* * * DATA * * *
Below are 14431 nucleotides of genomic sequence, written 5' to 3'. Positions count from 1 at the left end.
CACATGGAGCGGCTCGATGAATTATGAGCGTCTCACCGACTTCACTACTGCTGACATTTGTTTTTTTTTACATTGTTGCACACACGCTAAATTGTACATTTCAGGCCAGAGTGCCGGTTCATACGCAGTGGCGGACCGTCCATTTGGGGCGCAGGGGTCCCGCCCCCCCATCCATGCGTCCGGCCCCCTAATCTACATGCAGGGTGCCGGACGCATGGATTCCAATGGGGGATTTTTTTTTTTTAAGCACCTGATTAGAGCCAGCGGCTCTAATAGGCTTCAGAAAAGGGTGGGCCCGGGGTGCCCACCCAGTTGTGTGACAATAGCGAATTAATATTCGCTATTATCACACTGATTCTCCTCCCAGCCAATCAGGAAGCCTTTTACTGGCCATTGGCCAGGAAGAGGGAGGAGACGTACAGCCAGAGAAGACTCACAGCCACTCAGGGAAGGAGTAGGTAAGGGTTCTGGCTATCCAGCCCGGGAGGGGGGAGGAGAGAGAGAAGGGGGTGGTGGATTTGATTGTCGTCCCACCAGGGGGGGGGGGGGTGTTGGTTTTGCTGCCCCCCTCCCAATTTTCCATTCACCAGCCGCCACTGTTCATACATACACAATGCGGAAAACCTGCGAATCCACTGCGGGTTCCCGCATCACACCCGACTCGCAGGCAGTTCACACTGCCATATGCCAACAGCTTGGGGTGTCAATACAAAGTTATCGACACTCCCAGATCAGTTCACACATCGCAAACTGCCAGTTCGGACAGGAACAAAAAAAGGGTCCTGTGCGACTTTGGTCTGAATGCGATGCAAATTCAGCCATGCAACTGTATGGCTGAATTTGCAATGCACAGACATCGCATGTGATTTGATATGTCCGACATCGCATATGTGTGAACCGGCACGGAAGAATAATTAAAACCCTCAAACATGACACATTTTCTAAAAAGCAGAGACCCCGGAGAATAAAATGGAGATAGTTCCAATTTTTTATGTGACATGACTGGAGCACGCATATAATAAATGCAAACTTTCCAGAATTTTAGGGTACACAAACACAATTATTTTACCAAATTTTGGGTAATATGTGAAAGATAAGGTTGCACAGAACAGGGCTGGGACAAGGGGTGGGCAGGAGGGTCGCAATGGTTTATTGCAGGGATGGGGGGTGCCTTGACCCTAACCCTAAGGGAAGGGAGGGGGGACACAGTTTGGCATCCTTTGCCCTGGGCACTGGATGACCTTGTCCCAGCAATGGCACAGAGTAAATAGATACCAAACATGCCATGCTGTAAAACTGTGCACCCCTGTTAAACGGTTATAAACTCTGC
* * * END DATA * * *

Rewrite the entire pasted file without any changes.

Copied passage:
Below are 14431 nucleotides of genomic sequence, written 5' to 3'. Positions count from 1 at the left end.
CACATGGAGCGGCTCGATGAATTATGAGCGTCTCACCGACTTCACTACTGCTGACATTTGTTTTTTTTTACATTGTTGCACACACGCTAAATTGTACATTTCAGGCCAGAGTGCCGGTTCATACGCAGTGGCGGACCGTCCATTTGGGGCGCAGGGGTCCCGCCCCCCCATCCATGCGTCCGGCCCCCTAATCTACATGCAGGGTGCCGGACGCATGGATTCCAATGGGGGATTTTTTTTTTTTAAGCACCTGATTAGAGCCAGCGGCTCTAATAGGCTTCAGAAAAGGGTGGGCCCGGGGTGCCCACCCAGTTGTGTGACAATAGCGAATTAATATTCGCTATTATCACACTGATTCTCCTCCCAGCCAATCAGGAAGCCTTTTACTGGCCATTGGCCAGGAAGAGGGAGGAGACGTACAGCCAGAGAAGACTCACAGCCACTCAGGGAAGGAGTAGGTAAGGGTTCTGGCTATCCAGCCCGGGAGGGGGGAGGAGAGAGAGAAGGGGGTGGTGGATTTGATTGTCGTCCCACCAGGGGGGGGGGGGGTGTTGGTTTTGCTGCCCCCCTCCCAATTTTCCATTCACCAGCCGCCACTGTTCATACATACACAATGCGGAAAACCTGCGAATCCACTGCGGGTTCCCGCATCACACCCGACTCGCAGGCAGTTCACACTGCCATATGCCAACAGCTTGGGGTGTCAATACAAAGTTATCGACACTCCCAGATCAGTTCACACATCGCAAACTGCCAGTTCGGACAGGAACAAAAAAAGGGTCCTGTGCGACTTTGGTCTGAATGCGATGCAAATTCAGCCATGCAACTGTATGGCTGAATTTGCAATGCACAGACATCGCATGTGATTTGATATGTCCGACATCGCATATGTGTGAACCGGCACGGAAGAATAATTAAAACCCTCAAACATGACACATTTTCTAAAAAGCAGAGACCCCGGAGAATAAAATGGAGATAGTTCCAATTTTTTATGTGACATGACTGGAGCACGCATATAATAAATGCAAACTTTCCAGAATTTTAGGGTACACAAACACAATTATTTTACCAAATTTTGGGTAATATGTGAAAGATAAGGTTGCACAGAACAGGGCTGGGACAAGGGGTGGGCAGGAGGGTCGCAATGGTTTATTGCAGGGATGGGGGGTGCCTTGACCCTAACCCTAAGGGAAGGGAGGGGGGACACAGTTTGGCATCCTTTGCCCTGGGCACTGGATGACCTTGTCCCAGCAATGGCACAGAGTAAATAGATACCAAACATGCCATGCTGTAAAACTGTGCACCCCTGTTAAACGGTTATAAACTCTGC